The treatment has been approved as an option for treating RPE65-mediated inherited retinal dystrophies in people with vision loss caused by inherited retinal dystrophy from confirmed biallelic RPE65 mutations, who have sufficient viable retinal cells
The drug is injected under the retina and carries a functioning RPE65 gene to act in place of the faulty one, and is recommended based on data from a Phase I clinical trial which found that the difference in mean change in binocular MLMT score between patients treated and the control group was 1.6.
It's estimated that 86 people would be eligible for treatment with voretigene neparvovec in England
The National Institute for Health and Care Excellence (NICE) has recommended Luxturna (voretigene neparvovec) for use in the NHS in England, making it the first available treatment for an inherited retinal dystrophy.
Voretigene neparvovec is the first licensed gene therapy for vision loss caused by RPE65-meidated inherited retinal dystrophy.
In the gene therapy, a healthy copy of the gene is injected directly into the eye so a working protein can be produced. Patients have to have some functioning retinal cells for it to work.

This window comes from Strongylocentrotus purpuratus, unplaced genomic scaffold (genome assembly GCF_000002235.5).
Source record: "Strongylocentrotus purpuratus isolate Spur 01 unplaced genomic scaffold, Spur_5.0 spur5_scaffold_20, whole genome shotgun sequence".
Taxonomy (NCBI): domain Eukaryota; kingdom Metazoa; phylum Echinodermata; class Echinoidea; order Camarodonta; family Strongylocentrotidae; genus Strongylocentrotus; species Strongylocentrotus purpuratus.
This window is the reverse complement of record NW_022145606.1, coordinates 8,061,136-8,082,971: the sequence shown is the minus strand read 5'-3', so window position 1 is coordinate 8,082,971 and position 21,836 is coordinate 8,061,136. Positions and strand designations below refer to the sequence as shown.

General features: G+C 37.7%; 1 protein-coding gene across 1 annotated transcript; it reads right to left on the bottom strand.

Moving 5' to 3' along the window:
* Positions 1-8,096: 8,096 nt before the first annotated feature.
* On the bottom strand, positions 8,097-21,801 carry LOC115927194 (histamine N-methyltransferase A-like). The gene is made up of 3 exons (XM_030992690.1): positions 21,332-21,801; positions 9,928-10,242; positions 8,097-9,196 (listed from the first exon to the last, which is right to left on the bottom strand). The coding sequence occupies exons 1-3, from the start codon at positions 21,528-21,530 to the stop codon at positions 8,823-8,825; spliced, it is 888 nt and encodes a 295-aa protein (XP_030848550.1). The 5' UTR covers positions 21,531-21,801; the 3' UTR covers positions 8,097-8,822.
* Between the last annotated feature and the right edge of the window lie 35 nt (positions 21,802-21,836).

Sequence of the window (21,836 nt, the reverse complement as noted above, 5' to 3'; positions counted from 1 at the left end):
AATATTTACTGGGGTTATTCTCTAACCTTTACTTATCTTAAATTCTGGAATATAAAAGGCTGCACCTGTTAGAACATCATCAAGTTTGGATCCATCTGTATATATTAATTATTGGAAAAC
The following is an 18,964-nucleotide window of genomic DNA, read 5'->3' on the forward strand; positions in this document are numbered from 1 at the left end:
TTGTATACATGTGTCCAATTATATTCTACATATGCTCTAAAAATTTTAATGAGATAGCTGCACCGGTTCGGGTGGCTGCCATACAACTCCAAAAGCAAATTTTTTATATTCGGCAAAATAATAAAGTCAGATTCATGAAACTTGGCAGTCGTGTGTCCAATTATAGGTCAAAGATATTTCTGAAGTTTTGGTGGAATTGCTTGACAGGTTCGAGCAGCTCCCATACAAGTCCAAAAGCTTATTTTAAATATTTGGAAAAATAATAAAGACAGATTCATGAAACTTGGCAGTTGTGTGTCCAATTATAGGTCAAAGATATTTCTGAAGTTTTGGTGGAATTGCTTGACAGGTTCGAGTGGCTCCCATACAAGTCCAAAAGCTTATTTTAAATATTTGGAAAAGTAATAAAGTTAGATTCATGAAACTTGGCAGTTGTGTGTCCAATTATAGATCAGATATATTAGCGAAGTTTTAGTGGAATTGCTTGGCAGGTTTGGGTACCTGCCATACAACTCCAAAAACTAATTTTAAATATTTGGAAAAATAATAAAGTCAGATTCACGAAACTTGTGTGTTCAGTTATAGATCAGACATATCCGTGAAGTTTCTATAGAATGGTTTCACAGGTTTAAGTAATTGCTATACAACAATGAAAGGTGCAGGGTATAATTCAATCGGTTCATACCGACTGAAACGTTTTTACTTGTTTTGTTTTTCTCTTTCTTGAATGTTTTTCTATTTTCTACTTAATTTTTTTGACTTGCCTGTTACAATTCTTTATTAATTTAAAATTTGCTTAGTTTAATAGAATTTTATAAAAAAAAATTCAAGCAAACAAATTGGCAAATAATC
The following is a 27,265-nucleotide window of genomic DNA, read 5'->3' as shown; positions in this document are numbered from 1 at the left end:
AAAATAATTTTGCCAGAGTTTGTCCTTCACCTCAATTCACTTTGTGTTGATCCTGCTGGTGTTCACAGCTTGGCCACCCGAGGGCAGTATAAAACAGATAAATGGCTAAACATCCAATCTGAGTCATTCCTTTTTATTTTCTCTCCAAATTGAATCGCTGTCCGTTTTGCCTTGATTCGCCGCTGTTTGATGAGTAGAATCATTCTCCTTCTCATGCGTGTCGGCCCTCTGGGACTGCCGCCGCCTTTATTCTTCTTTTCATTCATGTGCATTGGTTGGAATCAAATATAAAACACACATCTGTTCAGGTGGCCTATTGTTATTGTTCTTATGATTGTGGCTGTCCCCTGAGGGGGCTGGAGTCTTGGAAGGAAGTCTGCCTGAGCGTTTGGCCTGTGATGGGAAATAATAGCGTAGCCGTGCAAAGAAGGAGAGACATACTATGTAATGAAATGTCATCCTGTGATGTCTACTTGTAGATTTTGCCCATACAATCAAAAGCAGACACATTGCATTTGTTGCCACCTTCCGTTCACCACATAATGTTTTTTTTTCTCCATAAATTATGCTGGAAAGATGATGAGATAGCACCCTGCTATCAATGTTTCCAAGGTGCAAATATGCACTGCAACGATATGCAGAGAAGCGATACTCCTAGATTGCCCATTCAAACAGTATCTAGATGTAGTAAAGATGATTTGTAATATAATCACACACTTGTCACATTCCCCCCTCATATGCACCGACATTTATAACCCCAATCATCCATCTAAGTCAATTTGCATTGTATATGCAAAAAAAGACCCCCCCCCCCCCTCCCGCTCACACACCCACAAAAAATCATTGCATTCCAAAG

Research has shown that, in the short term that the drug improves vision and prevents the condition from getting worse. The draft recommendations are now out for consideration by the company, healthcare professionals and patient groups. If there are no appeals, NICE expects to publish its final guidance next month. The treatment would then become available from January 2020. The voretigene neparvovec evaluation at NICE has taken 20 weeks instead of the average of 38 weeks within the Highly Specialised Technologies programme.
This treatment is only for the treatment of Leber congenital amaurosis type 2 (LCA2) and severe early-onset RP caused by mutations in a specific gene called RPE65.
Researchers are hopeful this could pave the way for similar treatments for dry age-related macular degeneration (AMD) to be made available on the NHS. Evidence from clinical trials shows that, in the short term, voretigene neparvovec improves vision and prevents the condition from getting worse. There is no long-term clinical evidence, but the committee considered it is biologically plausible that the treatment effect is likely to continue for decades.
The list price of voretigene neparvovec is £613,410 per patient. This technology breached the Budget Impact Test, meaning it would have cost the NHS more than £20 million in one of the first three years after being introduced. However, the company has a commercial arrangement with NHS England making the treatment available to the NHS at a discount, the size of which is commercial in confidence.
This gene therapy is similar to that used for the treatment ofChoroideremia